Prakash (1994) felt that Indian organizations are congruent with their cultural surroundings (which is marked by diversities and paradoxes). There is a need to use multiple perspectives at different levels of analysis such as society, organization, management and the individual. It is important that organizations continue to grow and evolve newer perspectives in terms of their values and redefi ne their linkages with the society. Such fi ndings provide support that market economies have the inevitable consequences of rendering organizations competitive.
Newman (1972) predicted that the Western work relationships are likely to appear to a great extent in Indian organizations as well. That is, employees in the organizations are likely to become achievement- oriented. There is a struggle for survival, where no one can afford to ignore an opportunity to get optimum results. As one moves higher on the hierarchical ladder of an organization, the individualistic orientation becomes stronger. The correlation analysis between dimensions of HRM practices and dimensions of culture shows that HRM practices do affect the culture of the organization.
Ulrich and Lafasto (1995) felt that HRM practices provide information and shape behaviour and experiences of employees. Thus hypotheses H1a, H1b, H1c, H1 d, H1 e, H1 f and H1 g are validated. 11. Conclusions This paper has shown a signifi cant, positive and meaningful relationship between HRM practices and organizational culture. HRM practices become the means whereby organizational culture is created and sustained. Designing new culture requires that HRM professionals are ahead of the cultural change curve with innovative and exciting HRM practices.
HRM has been proposed by others to be a potentially powerful lever for shaping and changing the culture of an organization to make the organization more effective (Schien, 1983; Ulrich, 1997). This is a study of HRM practices in two large private sector organizations in India. HRM practices differ between the private sector organizations. This variation provides support to the fact that the adoption of HRM practices is contingent on the specifi c requirements of each organization (Schuler and Jackson, 1981).
There is a signifi cant difference between the socio-economic support variable in organizations A and B. One fi nds no signifi cant difference in the other three variables of organizational culture in private sector organizations, i. e. , self-realization, status enhancement and inventive values. The results developed through inferential analysis to measure differences among the variables of HRM practices and organizational culture in private sector organizations are as follows: 1. The two private sector organizations showed that the perceived mean of organization A was higher for all HRM practices. . The comparison of the dimension of organizational culture in the two private sector organizations showed that employees of organization A perceived the socio-economic support more than those in organization B. 3. It is evident that organization A showed relatively better perception of planning, recruitment processes, selection, performance evaluation and career management aspects of HRM practices in comparison to organization B. 4. There is no signifi cant difference between organization A and organization B in training and development and rewards as per the response of the respondents. 5.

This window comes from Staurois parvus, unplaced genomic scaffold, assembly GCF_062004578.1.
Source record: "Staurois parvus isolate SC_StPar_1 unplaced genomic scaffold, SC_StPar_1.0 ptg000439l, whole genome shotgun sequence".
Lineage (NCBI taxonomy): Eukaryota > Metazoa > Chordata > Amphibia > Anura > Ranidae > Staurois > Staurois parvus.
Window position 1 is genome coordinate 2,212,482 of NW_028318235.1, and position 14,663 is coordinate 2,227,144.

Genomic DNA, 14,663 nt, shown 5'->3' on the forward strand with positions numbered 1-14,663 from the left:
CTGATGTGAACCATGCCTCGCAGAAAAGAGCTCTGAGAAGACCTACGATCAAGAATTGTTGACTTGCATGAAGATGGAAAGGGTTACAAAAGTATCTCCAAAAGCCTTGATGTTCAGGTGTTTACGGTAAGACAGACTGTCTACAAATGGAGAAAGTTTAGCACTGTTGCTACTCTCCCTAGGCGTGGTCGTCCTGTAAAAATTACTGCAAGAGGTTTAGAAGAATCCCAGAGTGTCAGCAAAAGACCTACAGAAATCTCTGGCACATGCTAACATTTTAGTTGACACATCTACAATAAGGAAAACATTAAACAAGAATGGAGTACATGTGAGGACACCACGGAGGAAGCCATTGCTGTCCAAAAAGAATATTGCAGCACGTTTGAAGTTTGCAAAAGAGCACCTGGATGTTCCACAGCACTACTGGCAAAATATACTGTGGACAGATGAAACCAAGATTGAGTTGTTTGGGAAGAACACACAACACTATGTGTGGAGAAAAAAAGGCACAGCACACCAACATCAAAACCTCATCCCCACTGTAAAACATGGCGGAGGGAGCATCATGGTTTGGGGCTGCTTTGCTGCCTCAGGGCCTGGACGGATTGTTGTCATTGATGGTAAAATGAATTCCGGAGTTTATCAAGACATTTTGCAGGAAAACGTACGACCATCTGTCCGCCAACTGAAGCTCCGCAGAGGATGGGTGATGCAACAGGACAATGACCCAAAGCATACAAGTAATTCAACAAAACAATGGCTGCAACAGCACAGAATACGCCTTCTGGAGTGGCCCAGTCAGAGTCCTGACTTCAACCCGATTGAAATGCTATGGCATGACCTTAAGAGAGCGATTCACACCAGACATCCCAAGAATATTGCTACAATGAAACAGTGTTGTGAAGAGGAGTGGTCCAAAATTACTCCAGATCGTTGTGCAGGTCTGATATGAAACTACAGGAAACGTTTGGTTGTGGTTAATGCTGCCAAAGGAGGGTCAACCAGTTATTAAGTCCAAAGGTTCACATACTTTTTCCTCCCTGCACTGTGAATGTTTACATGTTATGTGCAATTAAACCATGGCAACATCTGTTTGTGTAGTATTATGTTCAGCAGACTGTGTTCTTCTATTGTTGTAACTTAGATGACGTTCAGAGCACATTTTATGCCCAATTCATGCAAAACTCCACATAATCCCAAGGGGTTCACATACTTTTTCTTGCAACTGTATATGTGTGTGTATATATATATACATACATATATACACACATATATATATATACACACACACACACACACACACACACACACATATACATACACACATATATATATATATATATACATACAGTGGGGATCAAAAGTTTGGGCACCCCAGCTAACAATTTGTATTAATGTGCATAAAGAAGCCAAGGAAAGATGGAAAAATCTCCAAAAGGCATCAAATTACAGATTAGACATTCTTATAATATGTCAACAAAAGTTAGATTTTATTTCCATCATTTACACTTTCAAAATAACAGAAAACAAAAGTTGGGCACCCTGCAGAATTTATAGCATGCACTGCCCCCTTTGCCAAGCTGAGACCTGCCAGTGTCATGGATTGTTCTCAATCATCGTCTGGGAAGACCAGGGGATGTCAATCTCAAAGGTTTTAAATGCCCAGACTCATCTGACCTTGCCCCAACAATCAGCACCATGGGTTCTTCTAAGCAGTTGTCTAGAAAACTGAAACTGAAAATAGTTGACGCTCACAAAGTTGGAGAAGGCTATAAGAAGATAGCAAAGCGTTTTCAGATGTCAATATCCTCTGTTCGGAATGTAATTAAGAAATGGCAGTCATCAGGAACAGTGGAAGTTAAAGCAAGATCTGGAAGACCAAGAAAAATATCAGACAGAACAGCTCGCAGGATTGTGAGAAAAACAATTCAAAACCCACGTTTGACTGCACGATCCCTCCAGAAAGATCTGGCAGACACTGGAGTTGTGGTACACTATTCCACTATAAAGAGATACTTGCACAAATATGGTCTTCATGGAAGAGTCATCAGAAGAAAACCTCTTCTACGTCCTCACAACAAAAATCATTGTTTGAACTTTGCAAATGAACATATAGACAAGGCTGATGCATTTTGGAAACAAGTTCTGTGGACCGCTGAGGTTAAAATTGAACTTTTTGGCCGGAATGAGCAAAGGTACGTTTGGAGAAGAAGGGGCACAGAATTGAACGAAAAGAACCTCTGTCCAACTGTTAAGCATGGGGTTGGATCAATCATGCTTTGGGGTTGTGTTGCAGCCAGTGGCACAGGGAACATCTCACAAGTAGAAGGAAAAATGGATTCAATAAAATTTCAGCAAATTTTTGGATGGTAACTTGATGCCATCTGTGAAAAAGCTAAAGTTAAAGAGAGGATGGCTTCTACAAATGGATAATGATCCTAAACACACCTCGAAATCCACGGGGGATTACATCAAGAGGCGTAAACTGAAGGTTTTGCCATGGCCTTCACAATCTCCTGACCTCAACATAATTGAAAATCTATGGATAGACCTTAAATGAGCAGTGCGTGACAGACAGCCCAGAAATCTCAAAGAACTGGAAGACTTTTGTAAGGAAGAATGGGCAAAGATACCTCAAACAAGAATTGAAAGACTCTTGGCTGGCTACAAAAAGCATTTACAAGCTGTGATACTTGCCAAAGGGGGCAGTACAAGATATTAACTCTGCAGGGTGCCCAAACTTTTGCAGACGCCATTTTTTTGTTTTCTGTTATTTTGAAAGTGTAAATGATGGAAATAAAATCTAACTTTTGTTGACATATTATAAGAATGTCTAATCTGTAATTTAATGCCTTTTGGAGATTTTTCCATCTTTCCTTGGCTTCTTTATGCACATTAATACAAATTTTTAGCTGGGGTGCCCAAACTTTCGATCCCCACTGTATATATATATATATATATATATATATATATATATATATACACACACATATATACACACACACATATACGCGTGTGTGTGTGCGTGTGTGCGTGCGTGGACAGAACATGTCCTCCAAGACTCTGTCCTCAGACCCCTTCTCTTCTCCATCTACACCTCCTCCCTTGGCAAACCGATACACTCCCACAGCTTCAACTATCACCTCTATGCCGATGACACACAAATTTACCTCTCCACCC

Planning, recruitment, selection, training and development, performance evaluation, career management and rewards are signifi cantly correlated with all the dimensions of organizational culture. Human Resource Management Practices – Literature review Human resource management (HRM) practices are being increasingly treated as dependent rather than independent variables. Whereas in the past researchers focused almost exclusively on how changes in HRM practices affect employee performance or satisfaction, researchers now are beginning to ask how organizational conditions shape HRM practices.
Examples of organizational conditions hypothesized to impact HRM practices include strategy (Hambrick and Snow 1987; Snow and Hrebiniak 1980; Olian and Rynes 1984; Lawler 1984; Hambrick and Mason 1984; Gupta and Govindarajan 1984a, b; and Miller, Kets de Vries and Toulouse 1982), organizational life cycle stage (Kochan and Chalykoff 1987; Kerr 1982, 1985), technological change, union presence, internal labor markets and even whether or not an organization has a personnel department (Osterman 1984; Pfeffer and Cohen 1984; Cohen and Pfeffer 1986).
Until recently almost all HRM research was dominated by the technical perspective. The technical perspective presumes that organizations wish to plan, staff, appraise, compensate, train and develop their employees in order to ensure that the right people (skill-wise) are in the right place (job) at the right time (Collins 1979). The technical perspective leads to research designed to develop techniques for maximizing the match between employees’ knowledge, skills and abilities on the one hand and the demands of the jobs on the other (Schneider 1985).
The presumed result of good matching is organizational effectiveness, from which individual employees and the organization as a whole both benefit. The control perspective views HRM practices as a means for organizations to ensure the predictability and reliability of social interactions. The goal is to ensure that employees behave as solid citizens, living according to organizationally approved norms and values (Noland and Bakke 1949; Hollingshead 1949; Bowles and Gintish 1976; Edwards 1976; Collins 1979).